The City of Crowley Wastewater Treatment facility is a 2.47 MGD (million gallon per day) average design flow and a 3.22 MGD peak design flow intermediate Open March/ Rock-Reed Treatment System with Ultraviolet Disinfections.
Tim Cradeur, Director of Wastewater
Phone: (337) 783-0824
Emergency After Hours: (337) 784-6539
412 Conrad Road
Crowley, Louisiana 70526
Monday through Friday, 7:30 AM - 3:30 PM
The wastewater entering the City of Crowley Treatment Facility from the Main Influent Pump Station is pumped into the seventy-eight Facultative Treatment Pond. The pretreated wastewater flows by gravity to the torpedo grass plot and then into the aerated lagoon. From there it flows by gravity into the eighteen-acre rock-reed filter system for secondary treatment. The treated wastewater again flows by gravity into the ultraviolet disinfections system and then into the post aeration basin. Finally the disinfected wastewater flows by gravity via 24 inch RCP pipe to the discharge point in Bayou Plaquemine Brule, or is circulated to the facultative pond via the re-circulation system.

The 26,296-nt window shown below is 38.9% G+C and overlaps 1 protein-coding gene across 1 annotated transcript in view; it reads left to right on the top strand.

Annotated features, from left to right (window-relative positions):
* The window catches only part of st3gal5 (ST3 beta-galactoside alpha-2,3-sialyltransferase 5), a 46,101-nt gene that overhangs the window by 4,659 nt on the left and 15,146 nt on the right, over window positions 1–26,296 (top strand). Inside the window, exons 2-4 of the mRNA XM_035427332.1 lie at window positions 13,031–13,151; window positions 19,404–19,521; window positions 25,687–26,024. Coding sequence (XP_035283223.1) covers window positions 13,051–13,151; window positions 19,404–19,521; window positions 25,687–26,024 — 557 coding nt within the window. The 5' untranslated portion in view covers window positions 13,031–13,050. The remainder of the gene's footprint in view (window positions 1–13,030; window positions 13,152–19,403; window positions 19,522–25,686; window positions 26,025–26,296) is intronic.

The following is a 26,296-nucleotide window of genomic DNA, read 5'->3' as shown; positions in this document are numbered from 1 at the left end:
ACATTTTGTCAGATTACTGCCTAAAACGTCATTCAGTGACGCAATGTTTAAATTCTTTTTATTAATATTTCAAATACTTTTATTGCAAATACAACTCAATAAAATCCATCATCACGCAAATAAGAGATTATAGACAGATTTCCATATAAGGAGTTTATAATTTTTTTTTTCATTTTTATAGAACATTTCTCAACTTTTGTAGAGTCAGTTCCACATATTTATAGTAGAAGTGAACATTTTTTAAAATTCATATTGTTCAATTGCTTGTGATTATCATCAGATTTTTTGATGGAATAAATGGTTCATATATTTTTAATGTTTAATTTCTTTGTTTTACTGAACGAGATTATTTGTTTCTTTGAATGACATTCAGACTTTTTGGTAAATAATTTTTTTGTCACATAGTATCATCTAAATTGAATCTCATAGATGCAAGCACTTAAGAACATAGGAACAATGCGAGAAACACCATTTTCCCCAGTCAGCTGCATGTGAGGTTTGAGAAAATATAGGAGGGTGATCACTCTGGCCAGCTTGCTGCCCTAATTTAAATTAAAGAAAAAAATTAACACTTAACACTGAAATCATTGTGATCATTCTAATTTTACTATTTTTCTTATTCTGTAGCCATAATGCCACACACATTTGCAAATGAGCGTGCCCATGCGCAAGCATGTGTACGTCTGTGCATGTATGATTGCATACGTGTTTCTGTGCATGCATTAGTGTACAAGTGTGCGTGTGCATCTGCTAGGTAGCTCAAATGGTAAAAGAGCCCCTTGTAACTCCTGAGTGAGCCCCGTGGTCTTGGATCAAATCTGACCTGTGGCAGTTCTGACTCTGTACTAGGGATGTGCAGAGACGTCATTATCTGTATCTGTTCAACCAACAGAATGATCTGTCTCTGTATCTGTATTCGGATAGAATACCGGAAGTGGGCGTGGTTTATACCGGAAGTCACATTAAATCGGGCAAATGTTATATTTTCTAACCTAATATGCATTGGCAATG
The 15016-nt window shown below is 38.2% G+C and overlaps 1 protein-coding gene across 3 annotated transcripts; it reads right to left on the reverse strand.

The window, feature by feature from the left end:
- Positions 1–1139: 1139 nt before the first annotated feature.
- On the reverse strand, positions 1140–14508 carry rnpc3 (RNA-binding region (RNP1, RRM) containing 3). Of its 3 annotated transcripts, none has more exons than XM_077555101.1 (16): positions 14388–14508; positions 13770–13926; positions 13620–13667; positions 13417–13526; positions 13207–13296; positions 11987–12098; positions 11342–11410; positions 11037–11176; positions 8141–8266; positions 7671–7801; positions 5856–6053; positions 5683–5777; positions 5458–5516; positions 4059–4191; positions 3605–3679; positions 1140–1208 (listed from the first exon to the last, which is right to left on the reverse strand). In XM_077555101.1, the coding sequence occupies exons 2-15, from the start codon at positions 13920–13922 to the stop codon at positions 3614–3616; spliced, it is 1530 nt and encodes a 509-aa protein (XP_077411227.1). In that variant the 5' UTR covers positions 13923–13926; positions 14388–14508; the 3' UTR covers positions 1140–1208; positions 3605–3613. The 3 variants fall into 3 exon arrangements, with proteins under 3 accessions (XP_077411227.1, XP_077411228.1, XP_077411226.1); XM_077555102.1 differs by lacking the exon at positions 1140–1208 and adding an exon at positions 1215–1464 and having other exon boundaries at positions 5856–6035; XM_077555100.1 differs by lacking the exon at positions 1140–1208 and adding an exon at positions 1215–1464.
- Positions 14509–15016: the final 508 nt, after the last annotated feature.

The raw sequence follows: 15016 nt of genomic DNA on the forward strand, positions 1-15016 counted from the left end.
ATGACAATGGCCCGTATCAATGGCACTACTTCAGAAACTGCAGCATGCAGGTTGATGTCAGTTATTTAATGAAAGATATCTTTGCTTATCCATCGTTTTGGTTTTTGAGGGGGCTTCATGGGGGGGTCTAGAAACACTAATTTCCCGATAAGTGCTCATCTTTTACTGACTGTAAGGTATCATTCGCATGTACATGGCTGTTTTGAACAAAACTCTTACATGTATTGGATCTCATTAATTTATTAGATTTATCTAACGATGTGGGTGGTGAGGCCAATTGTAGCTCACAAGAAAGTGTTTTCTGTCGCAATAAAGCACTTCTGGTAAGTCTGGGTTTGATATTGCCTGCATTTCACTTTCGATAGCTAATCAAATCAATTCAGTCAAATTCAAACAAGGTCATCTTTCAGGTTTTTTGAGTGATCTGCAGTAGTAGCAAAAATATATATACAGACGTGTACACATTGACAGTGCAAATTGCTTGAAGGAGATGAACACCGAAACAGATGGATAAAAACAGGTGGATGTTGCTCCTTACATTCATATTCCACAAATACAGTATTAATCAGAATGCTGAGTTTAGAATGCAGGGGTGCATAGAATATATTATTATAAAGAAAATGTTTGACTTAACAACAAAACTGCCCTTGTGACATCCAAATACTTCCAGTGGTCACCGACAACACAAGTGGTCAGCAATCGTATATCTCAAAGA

Wastewater is collected in the facultative treatment pond for fifty-one days at average design flow rates. Ten wind driven aerators are used to help prevent odor and algae buildup. After the raw sewage is pretreated, the wastewater gravity flows to the intermediate open marsh, which contains bulrush and duckweed, then into the torpedo grass plot aerated lagoon for a period of 24 hours. This serves to increase dissolved oxygen and promote nitrification/denitrification. From the plot aerated lagoon, the wastewater flows by gravity into the eighteen acre rock-reed filter system where the bulrush and rocks for secondary treatment. The treated wastewater then flows by gravity into the ultraviolet disinfections system and then through a post aeration basin. The disinfected wastewater then flows to its final discharge point.
SCADA is an acronym for Supervisory Control and Data Acquisition. It is technology, which allows the treatment plant operator to receive continuous information on the plant's processes and to exercise programmatic control over those processes. SCADA systems can also log real-time data for later reference. Historical data is important to the treatment plant operator. It is used to assist the operator in understanding the plant's operating characteristics, and how it responds to changing conditions.
Electricity is the life-blood of a modern wastewater treatment facility. Pumps, blowers, controllers, and instrumentations require electricity to operate. To provide power for wastewater treatment in the event of a power outage, the wastewater treatment plant has a large diesel-powered emergency generator.
The existing Crowley Sewer System consists of a network of laterals, trunk sewers, pump stations, and force mains.